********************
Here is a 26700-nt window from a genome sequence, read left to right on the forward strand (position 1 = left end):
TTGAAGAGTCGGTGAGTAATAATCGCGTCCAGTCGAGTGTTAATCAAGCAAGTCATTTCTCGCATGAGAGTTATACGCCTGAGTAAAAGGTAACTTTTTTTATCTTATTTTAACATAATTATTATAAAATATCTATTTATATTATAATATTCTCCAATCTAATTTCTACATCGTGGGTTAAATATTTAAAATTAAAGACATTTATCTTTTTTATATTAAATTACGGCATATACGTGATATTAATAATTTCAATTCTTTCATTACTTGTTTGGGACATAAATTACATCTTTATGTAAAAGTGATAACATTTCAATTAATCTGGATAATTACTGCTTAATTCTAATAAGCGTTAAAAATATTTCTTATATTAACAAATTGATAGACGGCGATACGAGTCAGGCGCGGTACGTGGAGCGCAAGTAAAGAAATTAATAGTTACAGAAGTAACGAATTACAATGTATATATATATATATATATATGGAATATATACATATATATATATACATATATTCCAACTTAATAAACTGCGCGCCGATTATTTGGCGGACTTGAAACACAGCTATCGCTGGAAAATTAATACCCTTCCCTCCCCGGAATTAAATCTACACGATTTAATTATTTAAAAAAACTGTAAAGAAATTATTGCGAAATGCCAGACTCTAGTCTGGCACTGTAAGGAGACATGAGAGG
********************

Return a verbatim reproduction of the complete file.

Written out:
Here is a 26700-nt window from a genome sequence, read left to right on the forward strand (position 1 = left end):
TTGAAGAGTCGGTGAGTAATAATCGCGTCCAGTCGAGTGTTAATCAAGCAAGTCATTTCTCGCATGAGAGTTATACGCCTGAGTAAAAGGTAACTTTTTTTATCTTATTTTAACATAATTATTATAAAATATCTATTTATATTATAATATTCTCCAATCTAATTTCTACATCGTGGGTTAAATATTTAAAATTAAAGACATTTATCTTTTTTATATTAAATTACGGCATATACGTGATATTAATAATTTCAATTCTTTCATTACTTGTTTGGGACATAAATTACATCTTTATGTAAAAGTGATAACATTTCAATTAATCTGGATAATTACTGCTTAATTCTAATAAGCGTTAAAAATATTTCTTATATTAACAAATTGATAGACGGCGATACGAGTCAGGCGCGGTACGTGGAGCGCAAGTAAAGAAATTAATAGTTACAGAAGTAACGAATTACAATGTATATATATATATATATATATGGAATATATACATATATATATATACATATATTCCAACTTAATAAACTGCGCGCCGATTATTTGGCGGACTTGAAACACAGCTATCGCTGGAAAATTAATACCCTTCCCTCCCCGGAATTAAATCTACACGATTTAATTATTTAAAAAAACTGTAAAGAAATTATTGCGAAATGCCAGACTCTAGTCTGGCACTGTAAGGAGACATGAGAGG